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Estimating the Required Sample Sizes for a Chi-Square Test for the Standard Deviation

Suppose we conduct a Chi Squared test for standard deviation and the result is borderline, a legitimate question to ask is "How large would the sample size have to be in order to produce a definitive result?"

The class template chi_squared_distribution has a static method find_degrees_of_freedom that will calculate this value for some acceptable risk of type I failure alpha, type II failure beta, and difference from the standard deviation diff. Please note that the method used works on variance, and not standard deviation as is usual for the Chi Squared Test.

The code for this example is located in chi_square_std_dev_test.cpp.

We begin by defining a procedure to print out the sample sizes required for various risk levels:

void chi_squared_sample_sized(
     double diff,      // difference from variance to detect
     double variance)  // true variance

The procedure begins by printing out the input data:

using namespace std;
using namespace boost::math;

// Print out general info:
cout <<
   "Estimated sample sizes required for various confidence levels\n"
cout << setprecision(5);
cout << setw(40) << left << "True Variance" << "=  " << variance << "\n";
cout << setw(40) << left << "Difference to detect" << "=  " << diff << "\n";

And defines a table of significance levels for which we'll calculate sample sizes:

double alpha[] = { 0.5, 0.25, 0.1, 0.05, 0.01, 0.001, 0.0001, 0.00001 };

For each value of alpha we can calculate two sample sizes: one where the sample variance is less than the true value by diff and one where it is greater than the true value by diff. Thanks to the asymmetric nature of the Chi Squared distribution these two values will not be the same, the difference in their calculation differs only in the sign of diff that's passed to find_degrees_of_freedom. Finally in this example we'll simply things, and let risk level beta be the same as alpha:

cout << "\n\n"
        "Confidence       Estimated          Estimated\n"
        " Value (%)      Sample Size        Sample Size\n"
        "                (lower one         (upper one\n"
        "                 sided test)        sided test)\n"
// Now print out the data for the table rows.
for(unsigned i = 0; i < sizeof(alpha)/sizeof(alpha[0]); ++i)
   // Confidence value:
   cout << fixed << setprecision(3) << setw(10) << right << 100 * (1-alpha[i]);
   // calculate df for a lower single sided test:
   double df = chi_squared::find_degrees_of_freedom(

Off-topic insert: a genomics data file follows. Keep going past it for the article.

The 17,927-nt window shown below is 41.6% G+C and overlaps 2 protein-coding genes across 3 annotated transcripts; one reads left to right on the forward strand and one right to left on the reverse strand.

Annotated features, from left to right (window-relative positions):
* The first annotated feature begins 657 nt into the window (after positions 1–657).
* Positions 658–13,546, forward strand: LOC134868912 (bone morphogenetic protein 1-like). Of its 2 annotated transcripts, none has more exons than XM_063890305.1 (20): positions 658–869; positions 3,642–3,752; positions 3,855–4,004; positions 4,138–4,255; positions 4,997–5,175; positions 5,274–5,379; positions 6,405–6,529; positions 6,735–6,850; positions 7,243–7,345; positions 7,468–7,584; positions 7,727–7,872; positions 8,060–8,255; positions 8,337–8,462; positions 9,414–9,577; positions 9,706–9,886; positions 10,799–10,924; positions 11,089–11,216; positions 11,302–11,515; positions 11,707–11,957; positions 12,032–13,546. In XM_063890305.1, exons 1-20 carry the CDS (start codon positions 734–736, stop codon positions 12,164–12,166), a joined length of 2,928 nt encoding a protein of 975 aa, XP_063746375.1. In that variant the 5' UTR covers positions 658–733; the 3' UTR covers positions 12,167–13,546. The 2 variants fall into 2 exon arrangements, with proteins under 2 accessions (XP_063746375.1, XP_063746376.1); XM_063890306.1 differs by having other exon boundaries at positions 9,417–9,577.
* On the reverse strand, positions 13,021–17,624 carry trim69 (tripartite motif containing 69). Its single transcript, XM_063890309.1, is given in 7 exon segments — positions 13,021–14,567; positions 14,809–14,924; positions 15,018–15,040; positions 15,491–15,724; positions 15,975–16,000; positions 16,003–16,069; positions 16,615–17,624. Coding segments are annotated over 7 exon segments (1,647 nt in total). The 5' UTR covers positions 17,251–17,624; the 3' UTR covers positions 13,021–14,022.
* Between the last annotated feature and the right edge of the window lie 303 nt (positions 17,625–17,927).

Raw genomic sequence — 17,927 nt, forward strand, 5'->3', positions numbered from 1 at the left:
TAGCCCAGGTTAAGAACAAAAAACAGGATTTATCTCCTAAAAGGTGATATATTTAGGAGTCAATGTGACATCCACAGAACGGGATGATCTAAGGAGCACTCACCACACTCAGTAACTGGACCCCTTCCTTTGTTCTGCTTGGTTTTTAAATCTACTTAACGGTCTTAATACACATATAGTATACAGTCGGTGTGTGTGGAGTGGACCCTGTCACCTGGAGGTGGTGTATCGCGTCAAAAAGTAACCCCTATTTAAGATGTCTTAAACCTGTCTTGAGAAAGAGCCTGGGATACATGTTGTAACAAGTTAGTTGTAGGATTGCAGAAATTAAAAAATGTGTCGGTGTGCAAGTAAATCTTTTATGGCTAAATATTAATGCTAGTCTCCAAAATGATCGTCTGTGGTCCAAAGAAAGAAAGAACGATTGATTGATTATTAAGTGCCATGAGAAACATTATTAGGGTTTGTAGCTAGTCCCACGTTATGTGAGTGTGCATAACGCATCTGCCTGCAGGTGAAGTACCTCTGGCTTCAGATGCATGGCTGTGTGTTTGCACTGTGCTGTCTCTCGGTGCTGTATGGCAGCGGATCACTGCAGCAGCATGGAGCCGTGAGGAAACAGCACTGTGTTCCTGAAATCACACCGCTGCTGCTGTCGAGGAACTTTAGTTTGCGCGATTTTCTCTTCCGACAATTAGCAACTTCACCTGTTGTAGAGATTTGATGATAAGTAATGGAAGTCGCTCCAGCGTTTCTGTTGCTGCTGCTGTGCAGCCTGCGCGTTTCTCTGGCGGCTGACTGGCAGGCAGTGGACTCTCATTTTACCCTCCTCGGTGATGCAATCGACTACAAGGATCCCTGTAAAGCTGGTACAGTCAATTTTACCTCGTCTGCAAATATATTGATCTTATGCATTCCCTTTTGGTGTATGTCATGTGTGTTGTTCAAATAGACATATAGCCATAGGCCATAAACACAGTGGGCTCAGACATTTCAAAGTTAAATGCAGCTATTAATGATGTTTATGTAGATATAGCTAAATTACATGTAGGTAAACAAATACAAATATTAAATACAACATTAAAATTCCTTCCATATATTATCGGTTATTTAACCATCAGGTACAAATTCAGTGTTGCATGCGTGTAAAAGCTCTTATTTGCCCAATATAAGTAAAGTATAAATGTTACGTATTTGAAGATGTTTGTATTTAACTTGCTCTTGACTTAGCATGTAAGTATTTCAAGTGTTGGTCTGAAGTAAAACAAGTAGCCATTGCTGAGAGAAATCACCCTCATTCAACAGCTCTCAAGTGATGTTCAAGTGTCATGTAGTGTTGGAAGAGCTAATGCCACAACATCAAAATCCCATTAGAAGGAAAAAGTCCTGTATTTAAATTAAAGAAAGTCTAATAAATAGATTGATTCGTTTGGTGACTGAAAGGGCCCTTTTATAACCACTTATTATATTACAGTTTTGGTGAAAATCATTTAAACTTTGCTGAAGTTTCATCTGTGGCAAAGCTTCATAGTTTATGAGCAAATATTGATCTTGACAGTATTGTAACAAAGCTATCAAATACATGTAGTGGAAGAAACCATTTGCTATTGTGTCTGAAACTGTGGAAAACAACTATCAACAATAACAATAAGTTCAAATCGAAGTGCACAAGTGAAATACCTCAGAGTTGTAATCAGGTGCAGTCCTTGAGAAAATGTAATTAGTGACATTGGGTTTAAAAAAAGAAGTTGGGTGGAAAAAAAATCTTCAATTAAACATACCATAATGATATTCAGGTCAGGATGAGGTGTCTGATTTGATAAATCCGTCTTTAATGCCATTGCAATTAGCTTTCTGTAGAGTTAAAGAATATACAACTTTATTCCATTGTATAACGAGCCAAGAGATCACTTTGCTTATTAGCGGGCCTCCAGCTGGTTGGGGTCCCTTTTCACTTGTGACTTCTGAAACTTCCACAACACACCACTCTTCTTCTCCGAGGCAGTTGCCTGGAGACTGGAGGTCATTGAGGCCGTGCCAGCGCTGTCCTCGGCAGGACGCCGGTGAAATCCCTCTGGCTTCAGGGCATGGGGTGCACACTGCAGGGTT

-diff, alpha[i], alpha[i], variance);
   // convert to sample size:
   double size = ceil(df) + 1;
   // Print size:
   cout << fixed << setprecision(0) << setw(16) << right << size;
   // calculate df for an upper single sided test:
   df = chi_squared::find_degrees_of_freedom(
      diff, alpha[i], alpha[i], variance);
   // convert to sample size:
   size = ceil(df) + 1;
   // Print size:
   cout << fixed << setprecision(0) << setw(16) << right << size << endl;
cout << endl;

For some example output, consider the silicon wafer data from the NIST/SEMATECH e-Handbook of Statistical Methods.. In this scenario a supplier of 100 silicon wafers claims that his fabrication process can produce wafers with sufficient consistency so that the standard deviation of resistivity for the lot does not exceed 10 A sample of N = 10 wafers taken from the lot has a standard deviation of 13.97, and the question we ask ourselves is "How large would our sample have to be to reliably detect this difference?".

To use our procedure above, we have to convert the standard deviations to variance (square them), after which the program output looks like this:

Estimated sample sizes required for various confidence levels

True Variance                           =  100.00000
Difference to detect                    =  95.16090

Confidence       Estimated          Estimated
 Value (%)      Sample Size        Sample Size
                (lower one         (upper one
                 sided test)        sided test)
    50.000               2               2
    75.000               2              10
    90.000               4              32
    95.000               5              51
    99.000               7              99
    99.900              11             174
    99.990              15             251
    99.999              20             330

In this case we are interested in a upper single sided test. So for example, if the maximum acceptable risk of falsely rejecting the null-hypothesis is 0.05 (Type I error), and the maximum acceptable risk of failing to reject the null-hypothesis is also 0.05 (Type II error), we estimate that we would need a sample size of 51.